The project effects arise from specific projects or programmes that are undertaken in the context of the Games, but which could be implemented in the absence of such an event. The evaluation of these could be improved if either a prospective cohort study (where the participants in the projects can be predicted in advance) or retrospective cohort study (where the participants will only be known after they have taken part) is arranged. This will require to be undertaken in combination with qualitative studies and the creation of a theory of change to understand why any such project effects are (or are not) seen. The direct impacts of the Games, that is the impacts that occur as a direct result of playing host (such as the impact on tourism), require a different approach to achieve a quality evaluation. First, a theory of change to identify the critical pathways in generating impacts should be elucidated. Next, a combination of a cohort study and an ecological study (using routine data and a series of comparison areas identified in advance), should be used to identify the attributable impacts of the Games. Qualitative work alongside these studies will be required to understand why the impacts occur (or not). For the economic impacts specifically, an ecological design or economic modelling should be performed using routine statistical data (rather than estimates) and taking account of the opportunity costs. The catalytic impacts are particularly difficult to evaluate as it is not yet clear what these impacts might be. These potential impacts will require being identified using regular qualitative work with key individuals within the public and private sector in Glasgow, and this information will then need to be used to design quantitative studies to test these hypotheses. The synthesis discussed whether or not the Games could legitimately be described as a health improvement intervention. It found that some of the critical steps in the intervention were very similar to the tried and tested mechanisms used over many decades in the West of Scotland in attempt to improve the health and social conditions (economic growth and improved environment), without success. The ability of the Games to impact on the other critical steps (sports participation, increased volunteering and increased pride) is not supported by the evidence from previous events, and it is difficult to see what is different about the plans for the 2014 Games that might generate a different result. It was therefore concluded that the 2014 Games are unlikely to be an effective health improvement, and are unlikely to generate the plethora of social and economic benefits that pepper the bid document and legacy plans. Discussion: There are high expectations from Government that the 2014 Games will deliver a plethora of health and social benefits. The evidence from previous events is of poor quality, and there is an absence of evidence of positive impacts occurring. Given that a publication bias towards positive impacts is expected, it is unlikely that large positive health or socioeconomic benefits have occurred from major multi-sport events in the last 30 years. Health impact assessment can be used as an effective method of engaging the public and can be used to inform policy-making with evidence. Although the HIA did not predict the net overall impact of the Games, it is possible to make evidence-informed recommendations that are likely to maximise the potential for positive impacts and minimise the potential for negative impacts. The quality of evidence on the impacts of major sports events could be improved if a theory of change evaluation framework was applied to the event and if this was used to design a series of qualitative, cohort and ecological studies with appropriate comparison groups. However, it is unlikely that the 2014 Games will have a large positive impact on the health of Glaswegians or on socioeconomic outcomes because there is little evidence that the likely critical pathways have been successfully used in generating positive impacts despite similar attempts in the past. Some critics of major sports events have also made a plausible case for their being important negative consequences from playing host. The strengths of the thesis include the use of robust methodologies for the systematic review and health impact assessment, and the innovative use of a critical pathways approach for estimating whether or not the net impact of the Games will be positive. The weaknesses of the thesis include the reliance on the Government’s published work to discern the theory of change; the 34 studies that could not be obtained for possible inclusion in the systematic review; the limited evidence base upon which to make recommendations in the HIA; and the reliance on an accurate theory of change to predict the net impact of the Games, including the absence of emergent impacts from the complex Glaswegian context. Conclusions: The 2014 Games are unlikely to generate a large positive impact for health or the socioeconomic determinants of health. There is potential for unintended negative consequences to occur. The impacts of the Games are most likely to be optimised if the HIA recommendations are acted upon by decision-makers, and these impacts will only be accurately known if there is work to improve the quality of the evaluation. It is possible that the marketing of the Games as an intervention for health and social improvement might deflect attention from more important determinants of health in the city. In that vein, it may be more reasonable to make few other claims for the Games than that it will provide public entertainment and a festival for the population, and to minimise the opportunity costs that the Games will generate.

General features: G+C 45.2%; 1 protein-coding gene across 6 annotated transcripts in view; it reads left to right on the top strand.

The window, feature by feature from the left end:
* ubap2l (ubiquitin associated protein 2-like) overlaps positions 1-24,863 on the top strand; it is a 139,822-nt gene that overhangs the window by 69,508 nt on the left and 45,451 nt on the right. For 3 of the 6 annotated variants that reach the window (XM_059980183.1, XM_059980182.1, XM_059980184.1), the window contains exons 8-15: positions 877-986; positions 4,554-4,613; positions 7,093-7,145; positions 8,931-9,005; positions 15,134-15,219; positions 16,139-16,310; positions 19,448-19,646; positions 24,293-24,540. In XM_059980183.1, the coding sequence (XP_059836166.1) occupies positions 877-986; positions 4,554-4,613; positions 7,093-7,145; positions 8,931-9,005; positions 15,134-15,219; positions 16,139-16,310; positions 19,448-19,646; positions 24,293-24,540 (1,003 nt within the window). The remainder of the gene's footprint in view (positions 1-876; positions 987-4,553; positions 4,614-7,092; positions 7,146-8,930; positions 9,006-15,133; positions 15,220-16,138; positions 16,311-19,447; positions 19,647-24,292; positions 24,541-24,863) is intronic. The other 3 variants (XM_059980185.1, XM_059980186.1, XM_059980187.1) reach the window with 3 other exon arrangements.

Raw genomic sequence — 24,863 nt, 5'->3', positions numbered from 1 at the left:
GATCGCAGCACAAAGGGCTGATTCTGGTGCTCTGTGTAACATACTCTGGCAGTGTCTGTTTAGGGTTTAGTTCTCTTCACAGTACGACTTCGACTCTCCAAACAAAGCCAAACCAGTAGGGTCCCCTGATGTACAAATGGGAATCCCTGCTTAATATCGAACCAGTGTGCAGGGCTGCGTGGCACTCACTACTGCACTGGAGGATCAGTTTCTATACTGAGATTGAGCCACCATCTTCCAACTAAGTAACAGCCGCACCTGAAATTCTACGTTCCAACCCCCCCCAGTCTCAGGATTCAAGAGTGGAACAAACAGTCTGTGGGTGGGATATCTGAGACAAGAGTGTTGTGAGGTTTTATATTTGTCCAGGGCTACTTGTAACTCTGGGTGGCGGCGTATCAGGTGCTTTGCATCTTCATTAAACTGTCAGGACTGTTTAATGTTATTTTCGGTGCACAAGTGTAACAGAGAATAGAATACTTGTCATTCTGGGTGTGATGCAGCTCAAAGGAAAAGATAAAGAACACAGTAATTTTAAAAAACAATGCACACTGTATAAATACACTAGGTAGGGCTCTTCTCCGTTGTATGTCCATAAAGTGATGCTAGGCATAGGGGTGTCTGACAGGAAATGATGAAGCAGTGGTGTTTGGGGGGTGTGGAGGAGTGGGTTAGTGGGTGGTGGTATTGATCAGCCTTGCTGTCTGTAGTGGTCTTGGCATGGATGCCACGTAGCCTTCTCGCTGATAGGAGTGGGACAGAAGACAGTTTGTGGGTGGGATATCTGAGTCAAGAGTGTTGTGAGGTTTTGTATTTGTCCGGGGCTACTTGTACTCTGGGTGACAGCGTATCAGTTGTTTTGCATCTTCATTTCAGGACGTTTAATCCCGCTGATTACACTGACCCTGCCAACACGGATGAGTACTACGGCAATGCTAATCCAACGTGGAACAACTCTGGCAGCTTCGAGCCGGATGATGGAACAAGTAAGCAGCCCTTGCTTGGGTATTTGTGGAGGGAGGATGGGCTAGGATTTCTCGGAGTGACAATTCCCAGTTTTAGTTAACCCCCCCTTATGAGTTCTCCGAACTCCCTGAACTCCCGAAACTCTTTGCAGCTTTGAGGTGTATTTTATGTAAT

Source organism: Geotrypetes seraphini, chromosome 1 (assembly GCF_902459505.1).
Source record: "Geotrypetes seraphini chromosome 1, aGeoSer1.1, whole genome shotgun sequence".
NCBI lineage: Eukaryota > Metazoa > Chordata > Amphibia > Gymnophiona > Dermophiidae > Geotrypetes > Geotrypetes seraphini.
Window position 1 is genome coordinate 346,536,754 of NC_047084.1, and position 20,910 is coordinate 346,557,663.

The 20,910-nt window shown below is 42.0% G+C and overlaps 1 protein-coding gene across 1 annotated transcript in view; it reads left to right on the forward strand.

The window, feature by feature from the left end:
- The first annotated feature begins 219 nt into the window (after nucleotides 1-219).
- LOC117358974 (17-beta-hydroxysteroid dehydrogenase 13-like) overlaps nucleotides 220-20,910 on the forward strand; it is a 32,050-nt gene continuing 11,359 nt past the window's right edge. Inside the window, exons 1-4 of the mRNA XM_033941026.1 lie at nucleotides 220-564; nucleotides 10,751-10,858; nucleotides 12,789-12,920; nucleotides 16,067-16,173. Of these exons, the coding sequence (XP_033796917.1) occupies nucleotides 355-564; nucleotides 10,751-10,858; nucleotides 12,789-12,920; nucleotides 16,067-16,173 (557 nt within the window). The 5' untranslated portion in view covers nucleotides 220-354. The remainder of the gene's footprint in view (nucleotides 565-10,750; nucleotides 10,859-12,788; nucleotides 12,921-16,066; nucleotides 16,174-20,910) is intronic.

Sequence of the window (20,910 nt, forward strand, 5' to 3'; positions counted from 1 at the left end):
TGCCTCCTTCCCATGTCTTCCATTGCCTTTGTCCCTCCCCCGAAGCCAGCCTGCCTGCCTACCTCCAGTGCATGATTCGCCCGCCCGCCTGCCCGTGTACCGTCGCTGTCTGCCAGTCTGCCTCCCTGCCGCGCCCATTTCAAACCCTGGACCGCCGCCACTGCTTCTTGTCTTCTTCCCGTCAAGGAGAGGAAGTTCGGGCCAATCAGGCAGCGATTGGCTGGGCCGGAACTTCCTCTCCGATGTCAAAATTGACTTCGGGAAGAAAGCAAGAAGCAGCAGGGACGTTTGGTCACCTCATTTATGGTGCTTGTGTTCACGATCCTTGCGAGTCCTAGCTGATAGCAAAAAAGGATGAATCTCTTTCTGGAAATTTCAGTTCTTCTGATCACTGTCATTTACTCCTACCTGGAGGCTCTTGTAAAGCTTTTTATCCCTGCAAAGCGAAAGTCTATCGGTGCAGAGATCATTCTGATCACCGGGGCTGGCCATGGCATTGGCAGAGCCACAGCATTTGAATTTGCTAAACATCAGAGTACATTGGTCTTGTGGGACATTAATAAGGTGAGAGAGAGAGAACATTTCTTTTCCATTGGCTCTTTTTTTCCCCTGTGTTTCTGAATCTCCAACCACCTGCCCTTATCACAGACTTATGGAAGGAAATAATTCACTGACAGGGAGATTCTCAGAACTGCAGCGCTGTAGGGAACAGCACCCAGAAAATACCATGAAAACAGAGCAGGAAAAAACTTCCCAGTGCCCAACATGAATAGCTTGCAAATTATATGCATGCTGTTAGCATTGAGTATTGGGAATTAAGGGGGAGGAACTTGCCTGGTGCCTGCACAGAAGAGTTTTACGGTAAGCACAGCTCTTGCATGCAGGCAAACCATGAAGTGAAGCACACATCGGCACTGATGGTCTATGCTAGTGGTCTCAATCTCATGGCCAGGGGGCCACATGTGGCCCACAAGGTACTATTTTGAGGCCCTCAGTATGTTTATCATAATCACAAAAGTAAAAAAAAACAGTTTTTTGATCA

Supervisor: Not available Sponsor: Not available
Qualification Name: Thesis (M.D.) Qualification Level: Doctoral
EThOS ID: uk.bl.ethos.531438  DOI: Not available
Keywords: RA0421 Public health. Hygiene. Preventive Medicine ; H Social Sciences (General)